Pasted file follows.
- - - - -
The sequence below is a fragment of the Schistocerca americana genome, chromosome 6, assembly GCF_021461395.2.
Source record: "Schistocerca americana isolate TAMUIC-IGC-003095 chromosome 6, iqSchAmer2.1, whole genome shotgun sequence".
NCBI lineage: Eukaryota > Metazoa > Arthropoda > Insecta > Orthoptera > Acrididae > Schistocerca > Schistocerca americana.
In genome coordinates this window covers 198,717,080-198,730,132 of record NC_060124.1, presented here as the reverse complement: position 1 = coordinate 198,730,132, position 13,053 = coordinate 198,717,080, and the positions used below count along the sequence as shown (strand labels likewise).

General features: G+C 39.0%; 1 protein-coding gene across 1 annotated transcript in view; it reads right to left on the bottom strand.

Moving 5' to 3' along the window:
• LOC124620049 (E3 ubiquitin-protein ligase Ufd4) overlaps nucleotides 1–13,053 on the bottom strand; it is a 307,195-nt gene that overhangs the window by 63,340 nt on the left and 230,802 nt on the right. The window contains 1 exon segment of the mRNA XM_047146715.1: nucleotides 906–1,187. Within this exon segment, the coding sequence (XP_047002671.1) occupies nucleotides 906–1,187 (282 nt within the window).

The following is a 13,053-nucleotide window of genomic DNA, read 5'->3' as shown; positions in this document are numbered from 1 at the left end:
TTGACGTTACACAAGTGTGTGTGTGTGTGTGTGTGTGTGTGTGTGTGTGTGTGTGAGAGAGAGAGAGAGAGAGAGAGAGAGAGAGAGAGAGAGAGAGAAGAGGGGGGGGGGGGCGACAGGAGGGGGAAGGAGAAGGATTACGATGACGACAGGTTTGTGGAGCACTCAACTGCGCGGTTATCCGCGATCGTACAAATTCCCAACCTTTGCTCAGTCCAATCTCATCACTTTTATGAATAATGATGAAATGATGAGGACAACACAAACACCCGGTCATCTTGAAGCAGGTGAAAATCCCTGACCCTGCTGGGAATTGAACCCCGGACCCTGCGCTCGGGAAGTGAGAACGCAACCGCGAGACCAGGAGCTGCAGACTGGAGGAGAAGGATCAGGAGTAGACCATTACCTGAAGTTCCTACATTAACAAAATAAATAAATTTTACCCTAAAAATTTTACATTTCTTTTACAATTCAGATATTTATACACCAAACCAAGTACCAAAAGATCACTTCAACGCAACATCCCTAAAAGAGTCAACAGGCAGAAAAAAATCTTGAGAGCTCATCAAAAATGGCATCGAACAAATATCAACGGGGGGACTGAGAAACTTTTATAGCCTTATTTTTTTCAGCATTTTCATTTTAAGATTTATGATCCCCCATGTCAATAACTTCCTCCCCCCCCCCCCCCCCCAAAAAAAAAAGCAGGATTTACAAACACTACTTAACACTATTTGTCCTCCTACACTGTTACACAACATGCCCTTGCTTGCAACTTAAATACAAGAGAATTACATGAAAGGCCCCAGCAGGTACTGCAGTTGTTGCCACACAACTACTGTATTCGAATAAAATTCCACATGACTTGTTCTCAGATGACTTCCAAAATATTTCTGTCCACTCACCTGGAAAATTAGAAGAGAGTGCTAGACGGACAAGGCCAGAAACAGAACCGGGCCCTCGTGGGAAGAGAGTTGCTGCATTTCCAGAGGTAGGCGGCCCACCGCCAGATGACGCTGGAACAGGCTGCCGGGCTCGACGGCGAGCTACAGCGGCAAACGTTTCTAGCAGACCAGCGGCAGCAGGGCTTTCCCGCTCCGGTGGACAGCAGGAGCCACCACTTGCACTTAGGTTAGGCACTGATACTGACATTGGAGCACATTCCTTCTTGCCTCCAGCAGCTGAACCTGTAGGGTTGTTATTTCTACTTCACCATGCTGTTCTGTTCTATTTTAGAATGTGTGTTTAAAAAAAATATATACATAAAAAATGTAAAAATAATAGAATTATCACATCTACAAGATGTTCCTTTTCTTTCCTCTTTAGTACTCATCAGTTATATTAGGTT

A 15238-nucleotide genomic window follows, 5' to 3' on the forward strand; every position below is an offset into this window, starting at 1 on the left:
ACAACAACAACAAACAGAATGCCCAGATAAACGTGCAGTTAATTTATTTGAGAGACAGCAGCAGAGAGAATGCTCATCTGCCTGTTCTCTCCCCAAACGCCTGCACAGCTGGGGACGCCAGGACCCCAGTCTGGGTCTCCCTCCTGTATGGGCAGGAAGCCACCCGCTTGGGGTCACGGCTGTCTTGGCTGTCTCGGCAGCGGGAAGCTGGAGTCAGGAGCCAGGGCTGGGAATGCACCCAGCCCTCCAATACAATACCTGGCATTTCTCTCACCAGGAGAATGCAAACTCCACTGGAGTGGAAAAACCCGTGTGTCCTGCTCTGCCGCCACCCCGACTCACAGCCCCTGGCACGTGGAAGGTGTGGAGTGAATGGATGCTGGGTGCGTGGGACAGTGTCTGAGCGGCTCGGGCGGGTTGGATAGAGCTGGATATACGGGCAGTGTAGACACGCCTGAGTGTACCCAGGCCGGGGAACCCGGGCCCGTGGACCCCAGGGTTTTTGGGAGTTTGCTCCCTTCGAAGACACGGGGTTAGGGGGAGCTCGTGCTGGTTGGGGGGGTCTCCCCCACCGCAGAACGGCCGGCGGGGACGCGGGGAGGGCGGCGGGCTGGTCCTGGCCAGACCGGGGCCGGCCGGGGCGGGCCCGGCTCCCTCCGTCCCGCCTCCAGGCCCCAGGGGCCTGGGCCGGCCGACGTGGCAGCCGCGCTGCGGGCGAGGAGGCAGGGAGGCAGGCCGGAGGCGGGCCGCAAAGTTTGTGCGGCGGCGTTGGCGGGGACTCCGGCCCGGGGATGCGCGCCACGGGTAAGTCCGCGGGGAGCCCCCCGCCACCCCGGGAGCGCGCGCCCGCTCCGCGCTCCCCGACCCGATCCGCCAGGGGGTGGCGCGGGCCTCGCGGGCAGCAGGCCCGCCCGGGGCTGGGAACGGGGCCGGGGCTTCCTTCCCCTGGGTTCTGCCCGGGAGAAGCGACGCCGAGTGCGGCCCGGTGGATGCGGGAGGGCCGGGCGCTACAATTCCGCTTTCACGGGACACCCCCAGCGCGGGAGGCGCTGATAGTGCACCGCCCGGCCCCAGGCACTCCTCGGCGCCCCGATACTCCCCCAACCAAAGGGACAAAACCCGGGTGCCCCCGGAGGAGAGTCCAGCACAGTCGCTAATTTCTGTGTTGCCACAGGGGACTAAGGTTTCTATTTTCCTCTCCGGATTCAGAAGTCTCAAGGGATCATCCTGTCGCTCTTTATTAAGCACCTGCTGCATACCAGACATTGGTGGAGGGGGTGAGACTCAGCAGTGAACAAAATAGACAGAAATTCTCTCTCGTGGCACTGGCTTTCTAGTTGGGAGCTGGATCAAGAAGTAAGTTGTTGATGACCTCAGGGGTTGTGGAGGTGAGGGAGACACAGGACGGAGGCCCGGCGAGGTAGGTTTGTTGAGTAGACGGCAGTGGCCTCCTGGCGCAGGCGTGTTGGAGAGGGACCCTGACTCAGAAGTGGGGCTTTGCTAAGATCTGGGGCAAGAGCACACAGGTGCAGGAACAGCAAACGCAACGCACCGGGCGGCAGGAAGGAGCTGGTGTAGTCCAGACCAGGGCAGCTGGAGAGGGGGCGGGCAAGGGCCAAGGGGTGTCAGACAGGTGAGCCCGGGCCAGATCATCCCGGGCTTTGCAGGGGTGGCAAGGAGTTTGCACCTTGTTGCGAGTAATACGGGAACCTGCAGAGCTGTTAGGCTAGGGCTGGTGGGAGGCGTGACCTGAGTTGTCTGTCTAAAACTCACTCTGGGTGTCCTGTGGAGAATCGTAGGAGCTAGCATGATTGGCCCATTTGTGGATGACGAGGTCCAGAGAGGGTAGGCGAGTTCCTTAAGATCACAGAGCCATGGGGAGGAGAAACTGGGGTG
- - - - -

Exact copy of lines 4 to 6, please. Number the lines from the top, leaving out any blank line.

In genome coordinates this window covers 198,717,080-198,730,132 of record NC_060124.1, presented here as the reverse complement: position 1 = coordinate 198,730,132, position 13,053 = coordinate 198,717,080, and the positions used below count along the sequence as shown (strand labels likewise).

General features: G+C 39.0%; 1 protein-coding gene across 1 annotated transcript in view; it reads right to left on the bottom strand.

Moving 5' to 3' along the window: